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PE Buybacks Trend: Insight from Squarespace Deal

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Permira has announced a $6.9 billion deal to take website builder Squarespace private.

The transaction represents a significant premium over Squarespace’s current market capitalization, underscoring the confidence Permira has in the company’s growth potential.

It has also has shone a spotlight on a growing trend in the investment landscape – the increasing propensity of private equity firms to buy back publicly-traded companies.

The once-booming initial public offering (IPO) market has taken a sharp downturn in recent years, with activity hitting record lows not seen since 2016. Factors such as rising interest rates, tightened lending, and ongoing market volatility have conspired to create an unfriendly environment for companies seeking to go public.

However, the residual effects of this “IPO winter” are now becoming increasingly apparent, as some firms that braved the challenging conditions have struggled to meet shareholder expectations post-listing.

The rise of PE

Private equity (PE) firms are actively buying back and re-privatizing companies that experienced unsuccessful IPOs and delivered lackluster performance since going public.

The IPO market has faced significant headwinds in recent years, with 2022 and 2023 seeing historically low levels of activity. This trend can be attributed to a confluence of macroeconomic factors, including:

High Interest Rates and Tight Lending Conditions

The Federal Reserve’s aggressive interest rate hikes have made borrowing more expensive, deterring companies from pursuing IPOs. Tight lending conditions have also made it more challenging for firms to secure the necessary financing to go public.

Recessionary Fears and Market Volatility

Concerns about a potential economic downturn, coupled with ongoing market volatility, have dampened investor appetite for new public offerings. Companies are hesitant to take the risk of listing their shares in such an uncertain environment.

Weak Equity Markets

The broader decline in equity markets has also played a role in the IPO slump. Investors are less willing to commit capital to new public offerings when existing stock prices are under pressure.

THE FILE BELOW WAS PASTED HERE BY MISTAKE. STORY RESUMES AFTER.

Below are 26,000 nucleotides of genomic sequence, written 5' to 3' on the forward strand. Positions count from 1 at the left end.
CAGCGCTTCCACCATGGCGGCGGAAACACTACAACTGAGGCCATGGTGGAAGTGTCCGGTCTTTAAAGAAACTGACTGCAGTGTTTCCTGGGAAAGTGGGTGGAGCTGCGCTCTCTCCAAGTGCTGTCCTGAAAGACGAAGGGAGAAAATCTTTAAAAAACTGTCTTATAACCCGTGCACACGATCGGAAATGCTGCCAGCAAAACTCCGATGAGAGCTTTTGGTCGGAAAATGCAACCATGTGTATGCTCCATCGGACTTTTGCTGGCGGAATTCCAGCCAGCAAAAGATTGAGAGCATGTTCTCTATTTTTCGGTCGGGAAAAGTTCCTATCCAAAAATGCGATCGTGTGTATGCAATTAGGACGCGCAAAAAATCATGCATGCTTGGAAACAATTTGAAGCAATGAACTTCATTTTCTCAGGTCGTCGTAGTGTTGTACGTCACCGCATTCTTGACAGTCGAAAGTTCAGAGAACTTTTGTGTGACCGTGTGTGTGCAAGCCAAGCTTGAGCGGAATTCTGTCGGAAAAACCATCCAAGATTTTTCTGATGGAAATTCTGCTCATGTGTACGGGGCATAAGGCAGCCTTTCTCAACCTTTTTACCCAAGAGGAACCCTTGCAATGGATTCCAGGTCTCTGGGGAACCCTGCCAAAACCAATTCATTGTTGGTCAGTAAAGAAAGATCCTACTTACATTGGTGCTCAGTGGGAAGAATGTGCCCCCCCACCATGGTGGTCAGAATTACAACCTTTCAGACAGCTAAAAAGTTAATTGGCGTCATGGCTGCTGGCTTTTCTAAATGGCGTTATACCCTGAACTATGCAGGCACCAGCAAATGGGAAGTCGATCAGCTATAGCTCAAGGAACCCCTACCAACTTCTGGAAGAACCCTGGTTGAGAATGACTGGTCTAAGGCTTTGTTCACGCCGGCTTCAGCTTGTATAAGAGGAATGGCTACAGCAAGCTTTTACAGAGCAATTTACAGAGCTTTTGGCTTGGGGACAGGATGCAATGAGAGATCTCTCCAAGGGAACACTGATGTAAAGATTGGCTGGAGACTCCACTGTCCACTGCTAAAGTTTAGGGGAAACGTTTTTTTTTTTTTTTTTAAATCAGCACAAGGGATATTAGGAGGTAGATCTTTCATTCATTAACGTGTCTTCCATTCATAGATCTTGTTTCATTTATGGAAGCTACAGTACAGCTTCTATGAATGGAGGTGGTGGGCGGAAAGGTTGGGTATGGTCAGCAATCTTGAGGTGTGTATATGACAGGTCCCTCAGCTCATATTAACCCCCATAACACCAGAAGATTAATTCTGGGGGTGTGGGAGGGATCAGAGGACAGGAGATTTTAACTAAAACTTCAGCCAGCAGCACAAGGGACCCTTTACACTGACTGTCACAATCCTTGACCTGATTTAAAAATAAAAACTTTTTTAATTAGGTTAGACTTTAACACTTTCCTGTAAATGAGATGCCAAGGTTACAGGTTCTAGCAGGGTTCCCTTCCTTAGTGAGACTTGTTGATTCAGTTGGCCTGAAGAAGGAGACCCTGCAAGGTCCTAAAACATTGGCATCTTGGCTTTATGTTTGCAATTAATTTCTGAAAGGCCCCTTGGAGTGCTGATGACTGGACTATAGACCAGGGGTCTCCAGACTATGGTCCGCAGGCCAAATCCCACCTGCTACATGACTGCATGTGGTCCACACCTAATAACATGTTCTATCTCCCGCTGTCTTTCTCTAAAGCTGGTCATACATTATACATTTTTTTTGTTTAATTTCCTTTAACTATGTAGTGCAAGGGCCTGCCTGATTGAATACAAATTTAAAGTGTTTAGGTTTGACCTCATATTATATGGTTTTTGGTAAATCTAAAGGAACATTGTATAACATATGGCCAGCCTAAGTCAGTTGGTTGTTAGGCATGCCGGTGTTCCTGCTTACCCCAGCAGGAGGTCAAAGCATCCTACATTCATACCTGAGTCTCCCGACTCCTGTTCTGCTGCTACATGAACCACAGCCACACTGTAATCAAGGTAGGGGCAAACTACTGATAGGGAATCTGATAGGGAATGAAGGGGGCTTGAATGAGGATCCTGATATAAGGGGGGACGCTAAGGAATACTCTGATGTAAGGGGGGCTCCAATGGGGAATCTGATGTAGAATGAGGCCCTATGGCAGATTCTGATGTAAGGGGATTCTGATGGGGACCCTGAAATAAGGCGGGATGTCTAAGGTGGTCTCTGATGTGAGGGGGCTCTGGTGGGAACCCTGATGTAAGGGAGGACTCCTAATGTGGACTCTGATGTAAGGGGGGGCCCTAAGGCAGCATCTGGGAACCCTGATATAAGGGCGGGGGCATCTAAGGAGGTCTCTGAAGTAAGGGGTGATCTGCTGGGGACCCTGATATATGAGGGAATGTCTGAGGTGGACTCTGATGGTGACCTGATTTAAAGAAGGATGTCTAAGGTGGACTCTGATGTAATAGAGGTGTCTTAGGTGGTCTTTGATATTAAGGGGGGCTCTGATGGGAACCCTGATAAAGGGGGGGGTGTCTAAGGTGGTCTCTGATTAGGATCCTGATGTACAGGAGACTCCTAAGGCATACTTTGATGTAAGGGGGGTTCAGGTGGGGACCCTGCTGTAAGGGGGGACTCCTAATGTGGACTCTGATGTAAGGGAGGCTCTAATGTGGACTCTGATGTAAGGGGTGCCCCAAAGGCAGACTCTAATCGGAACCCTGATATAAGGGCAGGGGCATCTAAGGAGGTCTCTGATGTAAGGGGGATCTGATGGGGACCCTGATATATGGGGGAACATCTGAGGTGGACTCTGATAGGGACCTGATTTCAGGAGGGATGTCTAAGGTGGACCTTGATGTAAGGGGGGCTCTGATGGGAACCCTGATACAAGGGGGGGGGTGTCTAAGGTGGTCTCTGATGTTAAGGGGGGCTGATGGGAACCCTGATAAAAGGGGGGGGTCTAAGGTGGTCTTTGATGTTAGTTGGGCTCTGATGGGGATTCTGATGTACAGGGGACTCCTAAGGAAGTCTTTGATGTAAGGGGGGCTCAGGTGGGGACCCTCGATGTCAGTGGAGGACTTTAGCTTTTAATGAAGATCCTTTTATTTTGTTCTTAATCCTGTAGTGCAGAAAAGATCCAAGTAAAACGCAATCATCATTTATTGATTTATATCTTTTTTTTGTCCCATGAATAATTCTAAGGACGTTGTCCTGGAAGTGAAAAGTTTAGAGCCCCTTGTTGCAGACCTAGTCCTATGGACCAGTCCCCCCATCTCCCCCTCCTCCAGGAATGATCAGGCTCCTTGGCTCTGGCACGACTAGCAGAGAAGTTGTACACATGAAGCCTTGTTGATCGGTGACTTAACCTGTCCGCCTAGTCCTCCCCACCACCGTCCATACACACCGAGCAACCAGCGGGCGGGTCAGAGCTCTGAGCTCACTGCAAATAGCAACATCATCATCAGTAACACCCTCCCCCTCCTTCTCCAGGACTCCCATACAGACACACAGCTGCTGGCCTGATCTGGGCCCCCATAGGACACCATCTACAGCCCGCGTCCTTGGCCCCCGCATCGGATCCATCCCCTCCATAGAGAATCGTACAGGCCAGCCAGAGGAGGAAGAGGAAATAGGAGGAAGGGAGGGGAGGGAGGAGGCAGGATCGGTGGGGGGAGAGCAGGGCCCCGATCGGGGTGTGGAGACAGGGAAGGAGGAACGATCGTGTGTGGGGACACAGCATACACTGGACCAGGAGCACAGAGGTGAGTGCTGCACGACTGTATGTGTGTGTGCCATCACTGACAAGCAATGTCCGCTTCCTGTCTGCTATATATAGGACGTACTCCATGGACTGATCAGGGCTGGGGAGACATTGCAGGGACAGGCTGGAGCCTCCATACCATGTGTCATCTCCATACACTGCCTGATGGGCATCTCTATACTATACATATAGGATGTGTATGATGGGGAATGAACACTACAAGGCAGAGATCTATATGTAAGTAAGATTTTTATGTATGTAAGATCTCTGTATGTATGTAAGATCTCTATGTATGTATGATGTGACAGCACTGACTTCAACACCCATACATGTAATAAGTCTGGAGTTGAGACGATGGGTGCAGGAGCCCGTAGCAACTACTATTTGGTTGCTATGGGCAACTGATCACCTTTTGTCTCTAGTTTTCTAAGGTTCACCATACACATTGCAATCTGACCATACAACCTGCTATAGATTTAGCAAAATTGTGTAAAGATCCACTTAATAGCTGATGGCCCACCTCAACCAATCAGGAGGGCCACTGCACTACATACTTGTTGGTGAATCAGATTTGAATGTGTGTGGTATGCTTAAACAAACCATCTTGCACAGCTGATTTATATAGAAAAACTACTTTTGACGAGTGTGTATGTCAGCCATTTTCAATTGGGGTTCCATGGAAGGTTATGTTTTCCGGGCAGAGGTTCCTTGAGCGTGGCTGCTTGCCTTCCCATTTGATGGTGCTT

As a result of these factors, the IPO pipeline has slowed to a trickle, with many companies postponing or withdrawing their public offerings. However, the impact of this challenging environment extends beyond just the IPO market, as M&A activity has also fallen to its lowest level in a decade globally.

A Flurry of Private Equity Bailouts

Endeavor Holdings (NYSE: EDR)

Endeavor Holding’s debut on the NYSE in 2021 was the first of its kind for an entertainment and talent company, but it was not the first time the conglomerate attempted to go public.

In 2019, Endeavor Holdings experienced two failed IPO attempts, amid exaggerated valuations and significant debt levels. In October 2023, Silver Lake announced plans to re-privatize Endeavor, just two years after helping to take the company public.

SUSE (SUSE: Frankfurt Stock Exchange)

SUSE, a global open-source software company, joined the IPO boom in 2021 with its listing on the Frankfurt Stock Exchange, backed by Swedish private equity firm EQT. However, in August 2023, an agreement was reached for EQT, a 79% equity owner, to take SUSE private again.

Analyst research and an expert interview with a former SUSE salesperson, sourced from the AlphaSense platform, reveal key detractors of SUSE’s performance, including slower Linux customer adoption, increasing competition, data security and infrastructure issues, and leadership turnover.

Recent IPO Failures: Cautionary Tales

For firms that braved the ‘IPO winter’ of 2023, some experienced disappointing debuts to the market, bearing similar characteristics to the instances of private equity buybacks discussed earlier.

Instacart/Maplebear Inc (NASDAQ: CART)

Instacart (CART) listed on Nasdaq in September 2023 and within two days plunged 11%, losing nearly all its IPO gains.

Birkenstock (NYSE: BIRK)

Birkenstock made its long-awaited debut on the NYSE in October 2023, but the stock tumbled more than 20% in its opening week, making it the worst debut by a company worth over $1 billion in nearly two years.

Analysts point to exaggerated valuations that set Birkenstock’s IPO price at an artificially high level, despite the company’s differentiated operating model and retail stronghold in the US and Europe.

 

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